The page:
It’s one of those stories where we’re supposed to shake our heads that racism can go both ways. John Garland, white, is suing the historically black Alabama State University for trying to ease him out of his job as a professor of Rehabilitation Studies. Garland claims a certain cadre of employees there think he, as well as his white husband Steven Chesbro, don’t belong at the school because they are white.
It’s too easy to just dismiss this as reverse racism. There are times when it’s appropriate to hold a position aside for a black person, and not just for reasons of “diversity.” It’s just that this ASU case likely isn’t one of them.
This reminds me of a news story I read during a summer in Canada in 1995. An African-Canadian standup comedian had been denied participation in an American black stand-up festival, after having participated in the past. The conveners had decided that this comedian’s material, non-racial and largely about being a suburban barbecuing Dad in the suburbs of Toronto, wasn’t “black” enough for their event.
“What was that all about?” one might ask, the idea being that it’s wrong to suppose there’s a such thing as “black” comedy. But we all know there is—it’s a brand of comedy rooted in linguistic, attitudinal, musical, and discourse-oriented practices local to the community of black people in the United States.
Black Canadians have often had a different range of experiences, and if an audience hankering for the comedic style of Jamie Foxx or Steve Harvey isn’t interested in a routine taking a page from Tim Allen, there isn’t a thing wrong with that. Black is more than skin color.
It is a culture, and sometimes a connection upon its basis is key to accomplishing a certain goal. I have seen it in prisoner re-entry programs, where crucial to counselors’ success is, among other things, coming from the same cultural place as the clients—speaking the same language, having the same musical reference points, gestures, etc. Imagine a person who has led a life largely limited to his own community, considering turning his life around but skeptical, afraid, and just tired. He’s much more likely to open up to a person he trusts in an immediate and visceral way. Re-entry programs would be quite justified in preferring black counselors; I assume they do.
Even all-black schools like ASU have their purposes: When all students are black, there are no subtle worries about inferiority to white students, as famously studied by Claude Steele in his work on “stereotype threat,” and all-black schools in general subject black nerds to less static about thinking they’re “white” to like school.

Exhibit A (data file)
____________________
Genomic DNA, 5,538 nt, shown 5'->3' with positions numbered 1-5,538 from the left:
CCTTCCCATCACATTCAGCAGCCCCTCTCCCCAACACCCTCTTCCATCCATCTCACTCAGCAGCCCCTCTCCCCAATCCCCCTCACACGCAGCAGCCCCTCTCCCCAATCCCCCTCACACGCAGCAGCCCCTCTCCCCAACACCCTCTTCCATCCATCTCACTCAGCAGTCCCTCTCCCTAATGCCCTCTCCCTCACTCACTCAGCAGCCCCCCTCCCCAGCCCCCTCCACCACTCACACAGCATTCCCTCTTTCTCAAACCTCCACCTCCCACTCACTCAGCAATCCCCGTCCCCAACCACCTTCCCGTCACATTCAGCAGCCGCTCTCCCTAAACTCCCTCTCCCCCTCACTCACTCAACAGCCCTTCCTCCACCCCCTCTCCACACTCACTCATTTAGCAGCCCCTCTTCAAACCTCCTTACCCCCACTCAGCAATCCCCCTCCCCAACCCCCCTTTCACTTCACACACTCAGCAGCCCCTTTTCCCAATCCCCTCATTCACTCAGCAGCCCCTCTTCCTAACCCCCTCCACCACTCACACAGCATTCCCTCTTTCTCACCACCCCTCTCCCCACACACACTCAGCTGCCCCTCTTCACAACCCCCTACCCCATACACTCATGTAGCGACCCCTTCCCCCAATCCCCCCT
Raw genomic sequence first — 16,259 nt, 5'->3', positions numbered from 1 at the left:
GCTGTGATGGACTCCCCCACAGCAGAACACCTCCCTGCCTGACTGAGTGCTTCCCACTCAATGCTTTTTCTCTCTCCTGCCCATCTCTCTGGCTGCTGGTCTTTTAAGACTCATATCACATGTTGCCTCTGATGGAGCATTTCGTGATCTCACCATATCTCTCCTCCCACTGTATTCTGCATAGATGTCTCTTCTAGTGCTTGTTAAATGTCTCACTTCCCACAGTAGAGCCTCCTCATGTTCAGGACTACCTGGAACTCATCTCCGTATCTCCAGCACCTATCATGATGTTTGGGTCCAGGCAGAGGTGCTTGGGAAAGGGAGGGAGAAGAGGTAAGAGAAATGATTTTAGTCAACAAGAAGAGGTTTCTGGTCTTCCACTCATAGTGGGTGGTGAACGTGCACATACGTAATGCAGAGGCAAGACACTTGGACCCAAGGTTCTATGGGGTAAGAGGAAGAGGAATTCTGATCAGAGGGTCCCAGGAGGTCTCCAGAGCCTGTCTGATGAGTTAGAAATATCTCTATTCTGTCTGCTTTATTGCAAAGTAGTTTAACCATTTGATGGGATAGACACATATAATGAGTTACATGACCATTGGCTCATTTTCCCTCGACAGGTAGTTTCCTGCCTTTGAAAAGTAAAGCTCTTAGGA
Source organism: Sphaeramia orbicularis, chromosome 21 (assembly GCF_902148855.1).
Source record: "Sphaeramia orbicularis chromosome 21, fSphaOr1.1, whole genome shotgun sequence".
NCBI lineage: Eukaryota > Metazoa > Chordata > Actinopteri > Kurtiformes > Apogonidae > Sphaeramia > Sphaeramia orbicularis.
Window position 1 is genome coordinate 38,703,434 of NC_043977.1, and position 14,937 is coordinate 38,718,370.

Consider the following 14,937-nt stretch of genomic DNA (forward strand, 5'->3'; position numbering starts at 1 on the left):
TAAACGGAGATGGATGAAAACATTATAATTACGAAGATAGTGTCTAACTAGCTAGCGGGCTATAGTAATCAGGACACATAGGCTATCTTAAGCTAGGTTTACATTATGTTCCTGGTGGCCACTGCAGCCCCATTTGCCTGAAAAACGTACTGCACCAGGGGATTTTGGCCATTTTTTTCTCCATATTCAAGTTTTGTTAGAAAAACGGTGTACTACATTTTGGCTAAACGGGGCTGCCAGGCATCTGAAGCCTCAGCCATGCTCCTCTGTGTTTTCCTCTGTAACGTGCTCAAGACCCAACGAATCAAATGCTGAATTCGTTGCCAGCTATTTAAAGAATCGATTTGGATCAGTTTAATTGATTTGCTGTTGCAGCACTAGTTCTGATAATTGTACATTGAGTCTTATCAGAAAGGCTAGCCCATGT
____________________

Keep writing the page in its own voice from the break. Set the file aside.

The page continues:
Sometimes, then, in our famously non-postracial America where we are so often told that race “matters,” color-blindness is premature and even insensitive. So, the people at ASU who think Farland is wrong in his job for being white may have a case. But the problem is, they probably don’t.
The question would be: Just how is it important for someone who teaches classes on physical rehabilitation to be the same color as his students? It’d be something if he were teaching Race in America or maybe even Black Literature (although the case would be decidedly shaky even there). But physical therapy and empowering people with disabilities? Must one connect culturally about such things? Have people, traditionally, connected culturally about such things?
Perhaps the people who want Garland out just wish ASU could be as all-black as possible. But those are different waters. To extend that analysis beyond the student body to the faculty of a department of rehabilitation studies suggests a general idea that the school is supposed to be a “safe zone” away from the depredational, or even just micro-aggressional (to use a current formulation), inconveniences that white people inflict on black lives.
But this is backwards, in the end. How do we make interracial progress if no whites teach at black colleges? And more to the point, just what harm was Dr. Farland doing in being white in his job? Who was learning less? Who was being microaggressed?
Especially depressing would be if his sexual orientation turned out to have anything to do with the matter. It seems unlikely that the ASU contingent will be able to make a coherent case against Farland. However, it bears keeping in mind that while race likely shouldn’t “matter” in Farland’s case, just as often color-blindness can be as backwards-minded as Farland’s foes likely are.